Building Therapeutic Commitment in University Nursing Students

Nurse Educ. 2022 Mar-Apr;47(2):86-90. doi: 10.1097/NNE.0000000000001060.


Background: Nurses report feeling unprepared to care for people with a substance use disorder (SUD).

Purpose: The purpose was to determine whether targeted antistigma interventions improved nursing students' attitudes and perceived stigma toward people with SUD.

Methods: This was a quasi-experimental, repeated-measures survey study. Participants completed the 20-item Drug and Drug Problems Questionnaire (DDPPQ) and the 8-item Perceived Stigma of Substance Abuse Scale (PSAS) at baseline and postintervention in their first clinical semester. Booster sessions were held for 2 additional clinical semesters after the initial intervention in the first clinical semester. The DDPPQ and PSAS were completed at the end of each semester for 3 semesters of the nursing program.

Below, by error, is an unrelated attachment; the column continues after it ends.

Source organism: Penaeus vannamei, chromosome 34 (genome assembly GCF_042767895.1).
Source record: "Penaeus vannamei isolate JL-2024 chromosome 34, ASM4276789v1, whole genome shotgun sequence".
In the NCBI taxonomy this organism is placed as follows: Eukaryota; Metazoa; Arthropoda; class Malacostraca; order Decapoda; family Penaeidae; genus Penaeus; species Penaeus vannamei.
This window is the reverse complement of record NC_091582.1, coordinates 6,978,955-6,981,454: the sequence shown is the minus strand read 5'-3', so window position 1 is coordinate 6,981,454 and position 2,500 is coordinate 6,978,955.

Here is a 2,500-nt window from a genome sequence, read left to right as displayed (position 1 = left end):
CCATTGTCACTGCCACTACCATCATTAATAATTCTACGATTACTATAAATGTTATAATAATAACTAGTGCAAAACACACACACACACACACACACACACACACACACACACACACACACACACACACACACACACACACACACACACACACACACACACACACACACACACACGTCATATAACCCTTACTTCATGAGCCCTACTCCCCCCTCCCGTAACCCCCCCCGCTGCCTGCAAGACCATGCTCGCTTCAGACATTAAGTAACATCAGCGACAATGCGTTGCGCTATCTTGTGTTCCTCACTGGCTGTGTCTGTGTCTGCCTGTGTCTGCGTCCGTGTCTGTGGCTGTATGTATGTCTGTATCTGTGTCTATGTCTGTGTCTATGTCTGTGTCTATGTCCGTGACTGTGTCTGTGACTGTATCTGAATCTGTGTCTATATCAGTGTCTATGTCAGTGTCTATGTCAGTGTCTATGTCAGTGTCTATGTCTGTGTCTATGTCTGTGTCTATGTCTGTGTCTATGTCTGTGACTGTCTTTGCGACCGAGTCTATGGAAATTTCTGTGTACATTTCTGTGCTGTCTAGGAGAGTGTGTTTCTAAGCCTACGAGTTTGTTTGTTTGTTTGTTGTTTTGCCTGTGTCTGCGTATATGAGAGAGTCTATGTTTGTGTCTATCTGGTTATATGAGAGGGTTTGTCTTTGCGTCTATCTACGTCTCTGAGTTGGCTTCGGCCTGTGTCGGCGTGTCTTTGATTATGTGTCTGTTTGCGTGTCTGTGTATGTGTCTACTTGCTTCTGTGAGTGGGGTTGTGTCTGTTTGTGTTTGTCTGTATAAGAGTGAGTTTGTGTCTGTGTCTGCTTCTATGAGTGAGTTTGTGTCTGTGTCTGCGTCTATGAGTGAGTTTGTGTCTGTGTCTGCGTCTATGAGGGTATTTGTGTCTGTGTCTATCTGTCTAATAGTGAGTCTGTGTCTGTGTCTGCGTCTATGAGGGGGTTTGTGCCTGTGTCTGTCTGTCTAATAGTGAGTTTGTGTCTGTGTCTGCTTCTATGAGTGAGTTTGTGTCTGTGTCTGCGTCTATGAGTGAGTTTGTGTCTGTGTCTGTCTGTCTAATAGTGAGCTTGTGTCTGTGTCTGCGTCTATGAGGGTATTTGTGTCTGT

Results: After the educational interventions, there was a significant improvement in overall therapeutic attitudes except for 1 sub-scale, role-related self-esteem.

Conclusions: Antistigma interventions led to a decrease in stigma and improved overall therapeutic attitudes toward people with SUD.

MeSH terms

  • Attitude of Health Personnel
  • Humans
  • Nursing Education Research
  • Social Stigma
  • Students, Nursing*
  • Substance-Related Disorders*
  • Surveys and Questionnaires
  • Universities